Simple Packing Tips To Ship Holiday Gifts (NAPSI)—Packing and shipping gifts across town, across the country or around the world for the holidays is easy, provided you follow simple tips from the United States Postal Service. To ensure items arrive safely, leave space for extra cushioning inside the package. Stuff glass and fragile, hollow items, like vases, with newspaper or packing material to avoid damage. Mailing a framed photo? Remove the glass and wrap it separately. Items powered by dry-cell batteries may turn on during handling and make noises or emit light. Make sure the device is turned off or package the batteries separately, preferably in the original manufacturer’s packaging. For rules on shipping Hazardous, Restricted and Perishable Mail, please see Publication 52. Once the box is packed, make sure the address is printed clearly on the outside. Include all address elements, such as apartment numbers, directional information (ex: 123 S Main St. Apt. 2B), and the ZIP Code. Don’t forget to include a return address. Also, place a card inside the package that contains the delivery and return addresses. This ensures the package can be delivered or returned should the mailing label become damaged or fall off. For information on sending packages internationally, visit the USPS International Shipping page. Also, check for restrictions on what can and can’t be mailed. The Postal Service has a website that provides information on hazardous, restricted and perishable mail. It’s advised to not reuse boxes because they can weaken in shipping. Instead, you can get free Priority Mail and Priority Mail Express boxes at your local Post Office. If customers choose to reuse boxes, it’s important to note that logos and all extraneous markings or labels must be covered or removed. If you can’t get to the Post Office to mail your packages, the ClickN-Ship feature and other online services allow customers to order free Priority Mail boxes, print shipping labels, purchase postage and even request free next-day Package Pickup. Priority Mail includes delivery between one to three days, Priority Mail Express includes delivery between overnight up to two days. Tracking is also included. For more information and restrictions visit usps.com. The Postal Service also offers shipping tips in a variety of online “how to” guides. Each video is less than three minutes long and shows how to address packages, ship packages and pack a box so items arrive safely.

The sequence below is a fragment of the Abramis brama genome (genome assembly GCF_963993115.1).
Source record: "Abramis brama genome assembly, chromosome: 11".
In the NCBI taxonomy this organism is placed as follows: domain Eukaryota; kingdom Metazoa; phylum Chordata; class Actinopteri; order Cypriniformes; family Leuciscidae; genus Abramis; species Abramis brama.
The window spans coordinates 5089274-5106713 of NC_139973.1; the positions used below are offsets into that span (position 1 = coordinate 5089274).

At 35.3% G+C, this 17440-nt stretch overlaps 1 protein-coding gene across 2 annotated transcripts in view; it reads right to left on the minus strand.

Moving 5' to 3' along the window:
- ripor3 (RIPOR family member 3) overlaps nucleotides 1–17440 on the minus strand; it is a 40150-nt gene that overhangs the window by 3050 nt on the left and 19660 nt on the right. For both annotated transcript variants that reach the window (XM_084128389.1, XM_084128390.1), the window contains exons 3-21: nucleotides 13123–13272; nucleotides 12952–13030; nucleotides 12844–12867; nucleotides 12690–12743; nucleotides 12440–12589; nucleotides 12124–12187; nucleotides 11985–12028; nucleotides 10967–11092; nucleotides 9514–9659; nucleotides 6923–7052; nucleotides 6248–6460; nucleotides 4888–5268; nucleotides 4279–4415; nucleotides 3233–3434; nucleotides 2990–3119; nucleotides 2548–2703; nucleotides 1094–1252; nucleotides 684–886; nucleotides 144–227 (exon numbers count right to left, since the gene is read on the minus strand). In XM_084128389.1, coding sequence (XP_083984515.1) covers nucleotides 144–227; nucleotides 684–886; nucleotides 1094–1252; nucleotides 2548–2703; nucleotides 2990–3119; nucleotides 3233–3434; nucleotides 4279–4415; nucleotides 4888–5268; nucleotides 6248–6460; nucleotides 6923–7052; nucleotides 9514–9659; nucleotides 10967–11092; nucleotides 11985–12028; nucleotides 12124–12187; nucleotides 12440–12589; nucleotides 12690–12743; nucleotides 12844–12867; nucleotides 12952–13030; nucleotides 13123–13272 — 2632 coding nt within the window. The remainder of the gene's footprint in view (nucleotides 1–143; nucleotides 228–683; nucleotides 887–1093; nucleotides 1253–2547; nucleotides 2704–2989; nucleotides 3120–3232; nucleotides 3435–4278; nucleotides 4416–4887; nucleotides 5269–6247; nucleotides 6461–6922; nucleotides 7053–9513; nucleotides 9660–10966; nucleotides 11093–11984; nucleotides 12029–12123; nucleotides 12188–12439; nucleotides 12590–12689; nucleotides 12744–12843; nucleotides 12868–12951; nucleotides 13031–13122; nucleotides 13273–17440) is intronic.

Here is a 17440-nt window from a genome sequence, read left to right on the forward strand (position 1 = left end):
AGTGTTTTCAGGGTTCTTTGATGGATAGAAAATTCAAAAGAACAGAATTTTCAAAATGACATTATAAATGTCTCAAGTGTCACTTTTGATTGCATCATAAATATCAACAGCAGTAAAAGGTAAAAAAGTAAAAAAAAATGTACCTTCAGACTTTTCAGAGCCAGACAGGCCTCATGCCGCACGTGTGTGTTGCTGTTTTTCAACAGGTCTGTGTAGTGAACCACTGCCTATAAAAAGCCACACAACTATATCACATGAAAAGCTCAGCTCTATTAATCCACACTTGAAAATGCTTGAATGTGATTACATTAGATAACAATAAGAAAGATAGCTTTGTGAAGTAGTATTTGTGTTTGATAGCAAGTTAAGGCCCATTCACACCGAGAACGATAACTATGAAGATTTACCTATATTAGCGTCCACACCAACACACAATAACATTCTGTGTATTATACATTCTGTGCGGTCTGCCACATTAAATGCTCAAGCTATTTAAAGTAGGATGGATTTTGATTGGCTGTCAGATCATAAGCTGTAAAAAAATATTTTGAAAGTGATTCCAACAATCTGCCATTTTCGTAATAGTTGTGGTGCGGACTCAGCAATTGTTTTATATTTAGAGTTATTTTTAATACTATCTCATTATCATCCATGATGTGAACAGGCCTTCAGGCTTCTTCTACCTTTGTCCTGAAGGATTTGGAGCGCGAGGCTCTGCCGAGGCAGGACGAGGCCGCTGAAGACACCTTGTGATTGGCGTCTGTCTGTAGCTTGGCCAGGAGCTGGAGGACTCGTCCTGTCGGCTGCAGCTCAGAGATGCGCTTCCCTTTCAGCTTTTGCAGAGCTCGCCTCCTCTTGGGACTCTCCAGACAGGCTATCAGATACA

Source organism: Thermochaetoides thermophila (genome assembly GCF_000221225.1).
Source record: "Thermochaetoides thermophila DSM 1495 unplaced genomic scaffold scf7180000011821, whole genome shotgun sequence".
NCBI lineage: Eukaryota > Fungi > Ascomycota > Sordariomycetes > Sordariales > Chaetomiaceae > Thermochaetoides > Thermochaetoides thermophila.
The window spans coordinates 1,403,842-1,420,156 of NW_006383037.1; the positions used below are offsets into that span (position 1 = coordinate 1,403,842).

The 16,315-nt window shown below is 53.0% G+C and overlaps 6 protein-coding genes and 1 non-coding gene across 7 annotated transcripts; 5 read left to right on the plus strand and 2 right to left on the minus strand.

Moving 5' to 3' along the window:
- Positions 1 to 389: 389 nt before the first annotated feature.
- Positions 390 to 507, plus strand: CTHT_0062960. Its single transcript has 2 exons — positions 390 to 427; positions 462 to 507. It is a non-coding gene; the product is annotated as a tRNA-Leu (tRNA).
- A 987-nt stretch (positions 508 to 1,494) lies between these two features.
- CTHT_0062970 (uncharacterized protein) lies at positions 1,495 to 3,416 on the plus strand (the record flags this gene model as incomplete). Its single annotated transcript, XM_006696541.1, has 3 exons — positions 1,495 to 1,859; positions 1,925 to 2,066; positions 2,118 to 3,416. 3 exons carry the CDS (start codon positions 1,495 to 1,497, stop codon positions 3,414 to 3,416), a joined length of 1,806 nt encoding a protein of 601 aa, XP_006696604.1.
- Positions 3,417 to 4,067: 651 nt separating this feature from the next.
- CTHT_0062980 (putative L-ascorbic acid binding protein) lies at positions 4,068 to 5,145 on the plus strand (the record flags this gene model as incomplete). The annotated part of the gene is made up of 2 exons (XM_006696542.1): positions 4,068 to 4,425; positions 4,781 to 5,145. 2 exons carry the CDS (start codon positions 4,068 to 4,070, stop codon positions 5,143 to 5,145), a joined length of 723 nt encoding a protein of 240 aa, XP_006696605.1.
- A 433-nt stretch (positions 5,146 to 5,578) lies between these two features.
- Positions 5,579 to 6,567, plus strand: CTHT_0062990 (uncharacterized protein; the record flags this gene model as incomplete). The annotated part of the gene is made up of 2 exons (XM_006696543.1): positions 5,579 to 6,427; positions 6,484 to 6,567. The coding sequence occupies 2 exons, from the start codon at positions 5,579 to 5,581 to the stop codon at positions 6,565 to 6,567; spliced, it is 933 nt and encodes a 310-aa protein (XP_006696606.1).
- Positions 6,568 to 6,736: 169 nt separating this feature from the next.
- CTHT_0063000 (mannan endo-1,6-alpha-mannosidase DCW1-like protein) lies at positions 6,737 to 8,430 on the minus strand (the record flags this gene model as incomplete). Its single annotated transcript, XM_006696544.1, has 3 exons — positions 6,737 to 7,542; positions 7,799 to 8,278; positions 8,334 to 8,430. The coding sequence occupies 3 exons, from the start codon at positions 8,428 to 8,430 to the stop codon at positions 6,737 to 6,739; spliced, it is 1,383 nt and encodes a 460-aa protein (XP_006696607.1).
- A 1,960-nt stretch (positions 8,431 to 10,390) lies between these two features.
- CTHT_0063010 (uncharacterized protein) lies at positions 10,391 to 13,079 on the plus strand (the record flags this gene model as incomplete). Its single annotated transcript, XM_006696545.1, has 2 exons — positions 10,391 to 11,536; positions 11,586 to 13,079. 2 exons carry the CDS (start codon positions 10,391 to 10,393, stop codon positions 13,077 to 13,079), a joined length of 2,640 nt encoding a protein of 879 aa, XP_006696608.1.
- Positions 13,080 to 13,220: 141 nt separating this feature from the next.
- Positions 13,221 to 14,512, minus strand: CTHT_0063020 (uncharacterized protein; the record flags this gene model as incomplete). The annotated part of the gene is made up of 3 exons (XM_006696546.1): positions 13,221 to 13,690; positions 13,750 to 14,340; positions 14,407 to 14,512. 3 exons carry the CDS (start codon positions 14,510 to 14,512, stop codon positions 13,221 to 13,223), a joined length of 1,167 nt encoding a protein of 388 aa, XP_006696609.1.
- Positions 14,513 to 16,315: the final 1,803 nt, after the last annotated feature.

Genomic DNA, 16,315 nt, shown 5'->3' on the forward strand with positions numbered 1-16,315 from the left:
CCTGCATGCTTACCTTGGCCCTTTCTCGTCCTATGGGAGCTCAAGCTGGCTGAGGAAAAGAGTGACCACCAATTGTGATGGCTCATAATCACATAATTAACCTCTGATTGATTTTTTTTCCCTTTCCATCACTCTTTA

The California State Department of Health Care Services (DHCS) has placed a payment suspension on BorregoHealth’s Medi-Cal claims due to the ongoing investigation by the Department of Justice. In a statement Chief Medical Officer and Interim CEO Edgar Bulloch MD stated, “Our entire Executive Team alongside our appointed legal counsel and elected officials are working diligently to appeal this decision. At this time, we are working on scheduling a meeting with DHCS to discuss our case and our hope is that we get this on the calendar as early as next week. We continue to work with health plans to ensure we have their full support to prove to DHCS the need for Borrego Health to continue to provide healthcare services to our most vulnerable patients. The goal is to have DHCS lift the current suspension of payment until the Department of Justice has made a final decision on next steps. “ Back in October BorregoHealth offices and clinic in Borrego Springs were paid a visit by the FBI and California Department of Justice. The offices of Premier Healthcare Management Corp. and two dental offices that have contracts with Premier Health and BCHF were also targets of the sealed warrants. Dr Bulloch also stated’ “We ask that you continue to provide the services that our patients have come to expect from us in an effort to remain committed to our mission. Know that the challenges we have been presented with are being faced together as an organization, team, and family. As more information is made available to us, we will keep you updated every step of the way. This has not seen a direct impact on services offered at the Julian Clinic. The clinic continues to operate under COVID-19 restrictions. Although most paitent interactions have switched to virtual and the waiting room remains closed.